Translator Disclaimer
1 February 2008 Rapid Parasite Adaptation Drives Selection for High Recombination Rates
Author Affiliations +
Abstract

The Red Queen hypothesis proposes that sex is maintained through selection pressure imposed by coevolving parasites: susceptible hosts are able to escape parasite pressure by recombining their genome to create resistant offspring. However, previous theoretical studies have shown that the Red Queen typically selects against sex unless selection is strong, arguing that high rates of recombination cannot evolve when parasites are of low virulence. Here we show that under the biologically plausible assumption of a severe fitness cost for parasites that fail to infect, the Red Queen can cause selection for high recombination rates, and that the strength of virulence is largely irrelevant to the direction of selection for increased recombination rates. Strong selection on parasites and short generation times make parasites usually better adapted to their hosts than vice versa and can thus favor higher recombination rates in hosts. By demonstrating the importance of host-imposed selection on parasites, our findings resolve previously reported conflicting results.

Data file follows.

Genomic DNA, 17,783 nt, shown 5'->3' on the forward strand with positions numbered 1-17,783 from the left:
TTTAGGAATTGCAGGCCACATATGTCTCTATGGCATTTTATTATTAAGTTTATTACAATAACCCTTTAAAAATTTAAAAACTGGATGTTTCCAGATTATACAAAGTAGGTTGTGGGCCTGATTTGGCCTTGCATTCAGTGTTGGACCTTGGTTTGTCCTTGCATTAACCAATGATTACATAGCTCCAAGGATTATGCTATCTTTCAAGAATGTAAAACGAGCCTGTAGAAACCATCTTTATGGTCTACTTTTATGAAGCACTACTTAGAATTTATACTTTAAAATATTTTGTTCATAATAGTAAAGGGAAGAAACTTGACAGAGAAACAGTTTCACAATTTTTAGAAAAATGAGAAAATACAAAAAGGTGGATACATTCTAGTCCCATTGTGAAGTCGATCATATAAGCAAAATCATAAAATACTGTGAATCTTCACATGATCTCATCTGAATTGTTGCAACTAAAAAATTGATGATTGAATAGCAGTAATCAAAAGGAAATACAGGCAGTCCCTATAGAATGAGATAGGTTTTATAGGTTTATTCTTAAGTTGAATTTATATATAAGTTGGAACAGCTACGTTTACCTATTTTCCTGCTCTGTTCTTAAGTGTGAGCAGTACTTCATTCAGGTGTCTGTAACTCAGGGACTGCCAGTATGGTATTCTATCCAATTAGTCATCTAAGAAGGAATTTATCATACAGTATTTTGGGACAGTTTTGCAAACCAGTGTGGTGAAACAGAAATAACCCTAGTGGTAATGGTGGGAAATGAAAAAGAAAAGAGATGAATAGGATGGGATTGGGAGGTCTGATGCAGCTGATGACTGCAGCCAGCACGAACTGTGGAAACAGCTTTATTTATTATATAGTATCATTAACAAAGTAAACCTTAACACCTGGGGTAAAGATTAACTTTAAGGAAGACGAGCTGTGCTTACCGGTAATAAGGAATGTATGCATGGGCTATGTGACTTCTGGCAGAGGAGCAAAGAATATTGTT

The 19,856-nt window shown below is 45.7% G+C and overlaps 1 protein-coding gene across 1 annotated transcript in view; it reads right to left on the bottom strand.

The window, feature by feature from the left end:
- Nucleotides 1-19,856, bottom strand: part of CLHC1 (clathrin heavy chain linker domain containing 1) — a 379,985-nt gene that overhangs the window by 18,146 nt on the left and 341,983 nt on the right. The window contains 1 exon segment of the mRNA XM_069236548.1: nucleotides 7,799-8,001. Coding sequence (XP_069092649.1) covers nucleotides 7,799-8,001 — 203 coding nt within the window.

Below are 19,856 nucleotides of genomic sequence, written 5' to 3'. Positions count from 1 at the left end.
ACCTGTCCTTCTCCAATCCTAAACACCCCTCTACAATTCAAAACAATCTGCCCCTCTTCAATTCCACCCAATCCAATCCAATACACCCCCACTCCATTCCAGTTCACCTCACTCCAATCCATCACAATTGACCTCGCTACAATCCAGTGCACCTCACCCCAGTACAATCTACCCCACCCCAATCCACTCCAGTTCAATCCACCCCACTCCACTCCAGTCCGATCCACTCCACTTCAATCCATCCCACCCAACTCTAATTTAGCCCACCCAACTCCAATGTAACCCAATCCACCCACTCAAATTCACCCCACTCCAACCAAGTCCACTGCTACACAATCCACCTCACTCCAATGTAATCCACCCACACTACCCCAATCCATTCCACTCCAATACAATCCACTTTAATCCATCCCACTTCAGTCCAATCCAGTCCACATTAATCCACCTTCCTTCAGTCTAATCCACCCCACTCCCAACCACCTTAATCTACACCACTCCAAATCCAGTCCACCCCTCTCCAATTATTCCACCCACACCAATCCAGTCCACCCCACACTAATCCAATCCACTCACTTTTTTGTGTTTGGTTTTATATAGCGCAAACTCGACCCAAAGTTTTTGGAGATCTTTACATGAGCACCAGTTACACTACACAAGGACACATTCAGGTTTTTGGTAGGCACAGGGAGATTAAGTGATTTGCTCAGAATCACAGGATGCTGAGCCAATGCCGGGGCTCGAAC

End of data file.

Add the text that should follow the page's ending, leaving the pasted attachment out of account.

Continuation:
Marcel Salathé, Roger D. Kouyos, Roland R. Regoes, and Sebastian Bonhoeffer "Rapid Parasite Adaptation Drives Selection for High Recombination Rates," Evolution 62(2), 295-300, (1 February 2008). https://doi.org/10.1111/j.1558-5646.2007.00265.x
Received: 20 March 2007; Accepted: 17 September 2007; Published: 1 February 2008
JOURNAL ARTICLE
6 PAGES

This article is only available to subscribers.
It is not available for individual sale.
+ SAVE TO MY LIBRARY

SHARE
ARTICLE IMPACT
RIGHTS & PERMISSIONS
Get copyright permission
Back to Top